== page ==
Organized at the Abdou-Diouf International Conference Center in Diamniadio, nearly an hour from Dakar, the 9and edition of the World Water Forum (WWF) ended on Friday after a week of work. In the end, a so-called Dakar declaration was adopted with the overall objective of appealing to the international community to “guarantee the right to water and sanitation for all”.
Avenues for reflection and action
In detail, through a document entitled “Declaration of Dakar, a blue deal for the security of water and sanitation for peace and development”, the participants in the forum call for the acceleration of the “application of the right to drinking water”. Furthermore, the Forum recommends adopting “sustainable and integrated management plans to preserve water resources and ecosystems”. The Forum also recommends a “mobilization of financial resources” in favor of the access of the populations and a “governance” of water which includes the agricultural, industrial, health, biodiversity and even energy sectors.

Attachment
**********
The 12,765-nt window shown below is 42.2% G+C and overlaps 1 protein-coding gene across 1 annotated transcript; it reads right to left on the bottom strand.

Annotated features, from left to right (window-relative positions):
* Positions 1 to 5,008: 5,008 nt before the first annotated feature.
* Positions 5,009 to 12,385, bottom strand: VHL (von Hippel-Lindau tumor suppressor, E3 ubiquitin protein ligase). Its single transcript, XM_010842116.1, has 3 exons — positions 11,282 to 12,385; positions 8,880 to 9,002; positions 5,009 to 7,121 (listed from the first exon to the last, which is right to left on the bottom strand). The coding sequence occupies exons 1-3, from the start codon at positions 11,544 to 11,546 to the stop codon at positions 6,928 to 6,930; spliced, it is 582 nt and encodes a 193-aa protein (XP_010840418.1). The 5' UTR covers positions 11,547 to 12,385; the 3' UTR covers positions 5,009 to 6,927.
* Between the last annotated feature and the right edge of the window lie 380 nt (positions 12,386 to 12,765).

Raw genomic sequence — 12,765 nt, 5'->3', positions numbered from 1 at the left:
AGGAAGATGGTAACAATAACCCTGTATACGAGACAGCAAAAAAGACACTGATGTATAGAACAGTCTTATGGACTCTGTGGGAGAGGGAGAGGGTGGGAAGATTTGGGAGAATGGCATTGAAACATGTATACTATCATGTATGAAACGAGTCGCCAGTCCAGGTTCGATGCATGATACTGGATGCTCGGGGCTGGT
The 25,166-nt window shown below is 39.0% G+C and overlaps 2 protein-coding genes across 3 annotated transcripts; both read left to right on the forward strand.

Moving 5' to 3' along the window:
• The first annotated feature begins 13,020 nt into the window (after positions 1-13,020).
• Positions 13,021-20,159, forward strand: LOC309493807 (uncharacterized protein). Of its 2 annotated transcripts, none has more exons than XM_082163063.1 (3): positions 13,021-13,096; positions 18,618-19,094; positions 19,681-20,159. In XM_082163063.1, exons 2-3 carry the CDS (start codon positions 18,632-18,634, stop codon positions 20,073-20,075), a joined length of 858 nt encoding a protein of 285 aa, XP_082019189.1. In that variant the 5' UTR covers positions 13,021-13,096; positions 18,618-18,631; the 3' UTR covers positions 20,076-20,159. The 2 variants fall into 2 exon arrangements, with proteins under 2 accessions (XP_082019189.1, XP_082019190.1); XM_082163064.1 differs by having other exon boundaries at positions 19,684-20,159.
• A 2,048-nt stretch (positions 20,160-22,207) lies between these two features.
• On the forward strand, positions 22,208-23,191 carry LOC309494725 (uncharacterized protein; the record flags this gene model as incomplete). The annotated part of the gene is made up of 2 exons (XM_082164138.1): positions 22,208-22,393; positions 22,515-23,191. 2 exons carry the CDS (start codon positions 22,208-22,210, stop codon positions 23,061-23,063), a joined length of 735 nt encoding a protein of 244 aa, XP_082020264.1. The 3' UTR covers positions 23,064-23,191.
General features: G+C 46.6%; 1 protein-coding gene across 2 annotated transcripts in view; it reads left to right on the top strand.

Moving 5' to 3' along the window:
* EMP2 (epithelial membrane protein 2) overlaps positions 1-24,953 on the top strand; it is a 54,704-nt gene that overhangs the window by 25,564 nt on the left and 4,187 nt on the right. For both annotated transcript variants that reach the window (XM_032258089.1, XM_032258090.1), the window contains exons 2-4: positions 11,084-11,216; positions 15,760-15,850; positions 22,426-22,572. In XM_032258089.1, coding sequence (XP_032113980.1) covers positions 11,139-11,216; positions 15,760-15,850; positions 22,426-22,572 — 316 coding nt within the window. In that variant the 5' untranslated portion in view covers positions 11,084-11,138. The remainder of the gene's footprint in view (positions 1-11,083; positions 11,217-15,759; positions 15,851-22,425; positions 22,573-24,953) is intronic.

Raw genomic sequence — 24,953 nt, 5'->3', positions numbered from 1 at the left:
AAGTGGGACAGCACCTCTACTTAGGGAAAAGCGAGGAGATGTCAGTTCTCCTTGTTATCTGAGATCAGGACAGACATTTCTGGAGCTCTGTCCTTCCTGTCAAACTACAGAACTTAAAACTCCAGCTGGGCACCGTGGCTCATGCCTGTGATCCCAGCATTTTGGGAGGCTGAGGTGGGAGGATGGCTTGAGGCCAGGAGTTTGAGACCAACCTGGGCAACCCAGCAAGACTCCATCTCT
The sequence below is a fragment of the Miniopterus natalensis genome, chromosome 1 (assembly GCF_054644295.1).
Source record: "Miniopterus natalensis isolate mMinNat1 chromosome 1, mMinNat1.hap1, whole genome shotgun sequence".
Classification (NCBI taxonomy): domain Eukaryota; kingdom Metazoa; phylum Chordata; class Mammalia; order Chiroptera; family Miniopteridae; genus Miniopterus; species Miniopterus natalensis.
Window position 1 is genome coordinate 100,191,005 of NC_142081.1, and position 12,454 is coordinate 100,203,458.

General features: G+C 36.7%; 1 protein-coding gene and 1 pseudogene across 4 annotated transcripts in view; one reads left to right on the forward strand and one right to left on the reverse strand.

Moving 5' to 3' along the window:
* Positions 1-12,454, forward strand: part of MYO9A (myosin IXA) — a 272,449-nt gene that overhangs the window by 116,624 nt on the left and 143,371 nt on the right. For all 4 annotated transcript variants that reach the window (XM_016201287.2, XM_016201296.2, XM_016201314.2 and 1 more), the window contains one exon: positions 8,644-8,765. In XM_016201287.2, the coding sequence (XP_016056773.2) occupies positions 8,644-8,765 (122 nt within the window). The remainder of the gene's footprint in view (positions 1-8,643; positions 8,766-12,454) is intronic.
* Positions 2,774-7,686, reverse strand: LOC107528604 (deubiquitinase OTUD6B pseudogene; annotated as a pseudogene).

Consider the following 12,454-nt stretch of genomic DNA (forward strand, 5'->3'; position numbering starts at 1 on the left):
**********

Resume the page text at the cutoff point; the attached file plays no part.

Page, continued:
Finally, water must be the subject of “enhanced cooperation” between different entities, regional or international. Because, as Senegalese President Macky Sall recalled at the opening, “the scarcity of water resources and the degradation of the environment continue to worsen”. “The situation is not reassuring”, he said, citing a UN report according to which “two out of five people in the world live in areas where water is scarce”.
Focus on the situation in Africa
The problem of access to water is particularly acute on the African continent. In a report released on Monday, the United Nations University Institute for Water, Environment and Health (UNU-INWEH) estimates that 19 African countries with a population of around 500 million do not have safe access to water. ‘water. Access to water is however considered a key issue in the fight against poverty.
Senegal’s Minister of Water, Serigne Mbaye Thiam, spoke at the closing on Friday, announcing the “official creation of a high-level international panel on water investments in Africa”. According to him, “the objective of the panel is to develop concrete ways to mobilize 30 billion dollars per year until 2030 (…) to close the investment gap in Africa”.